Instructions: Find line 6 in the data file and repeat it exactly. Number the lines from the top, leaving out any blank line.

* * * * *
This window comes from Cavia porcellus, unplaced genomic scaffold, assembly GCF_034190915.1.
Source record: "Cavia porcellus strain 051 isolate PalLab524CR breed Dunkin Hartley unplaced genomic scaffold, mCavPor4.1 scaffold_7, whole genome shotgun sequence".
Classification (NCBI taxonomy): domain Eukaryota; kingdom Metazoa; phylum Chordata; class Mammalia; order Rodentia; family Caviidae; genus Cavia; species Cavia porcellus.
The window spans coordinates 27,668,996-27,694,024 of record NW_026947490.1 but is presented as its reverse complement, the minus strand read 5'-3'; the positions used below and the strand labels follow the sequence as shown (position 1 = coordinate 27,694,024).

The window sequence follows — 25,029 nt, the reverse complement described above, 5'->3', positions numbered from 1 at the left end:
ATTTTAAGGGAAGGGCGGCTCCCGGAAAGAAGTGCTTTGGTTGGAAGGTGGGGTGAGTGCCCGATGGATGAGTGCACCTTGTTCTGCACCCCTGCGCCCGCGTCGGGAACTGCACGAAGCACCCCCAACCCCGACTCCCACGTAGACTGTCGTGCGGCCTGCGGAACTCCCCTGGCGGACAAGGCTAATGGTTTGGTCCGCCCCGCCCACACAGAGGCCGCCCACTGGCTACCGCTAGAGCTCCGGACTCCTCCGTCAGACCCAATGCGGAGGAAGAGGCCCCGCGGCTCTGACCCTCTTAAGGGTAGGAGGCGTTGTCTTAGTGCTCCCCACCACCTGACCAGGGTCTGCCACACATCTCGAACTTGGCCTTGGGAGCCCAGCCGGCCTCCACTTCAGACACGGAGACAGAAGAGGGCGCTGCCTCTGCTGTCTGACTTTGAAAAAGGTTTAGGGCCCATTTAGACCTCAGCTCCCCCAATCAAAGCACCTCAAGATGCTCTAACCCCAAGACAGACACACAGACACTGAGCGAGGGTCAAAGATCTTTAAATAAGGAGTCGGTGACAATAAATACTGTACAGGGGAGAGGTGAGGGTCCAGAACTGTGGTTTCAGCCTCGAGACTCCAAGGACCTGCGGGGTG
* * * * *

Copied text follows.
ATTTTAAGGGAAGGGCGGCTCCCGGAAAGAAGTGCTTTGGTTGGAAGGTGGGGTGAGTGCCCGATGGATGAGTGCACCTTGTTCTGCACCCCTGCGCCCGCGTCGGGAACTGCACGAAGCACCCCCAACCCCGACTCCCACGTAGACTGTCGTGCGGCCTGCGGAACTCCCCTGGCGGACAAGGCTAATGGTTTGGTCCGCCCCGCCCACACAGAGGCCGCCCACTGGCTACCGCTAGAGCTCCGGACTCCTCCGTCAGACCCAATGCGGAGGAAGAGGCCCCGCGGCTCTGACCCTCTTAAGGGTAGGAGGCGTTGTCTTAGTGCTCCCCACCACCTGACCAGGGTCTGCCACACATCTCGAACTTGGCCTTGGGAGCCCAGCCGGCCTCCACTTCAGACACGGAGACAGAAGAGGGCGCTGCCTCTGCTGTCTGACTTTGAAAAAGGTTTAGGGCCCATTTAGACCTCAGCTCCCCCAATCAAAGCACCTCAAGATGCTCTAACCCCAAGACAGACACACAGACACTGAGCGAGGGTCAAAGATCTTTAAATAAGGAGTCGGTGACAATAAATACTGTACAGGGGAGAGGTGAGGGTCCAGAACTGTGGTTTCAGCCTCGAGACTCCAAGGACCTGCGGGGTG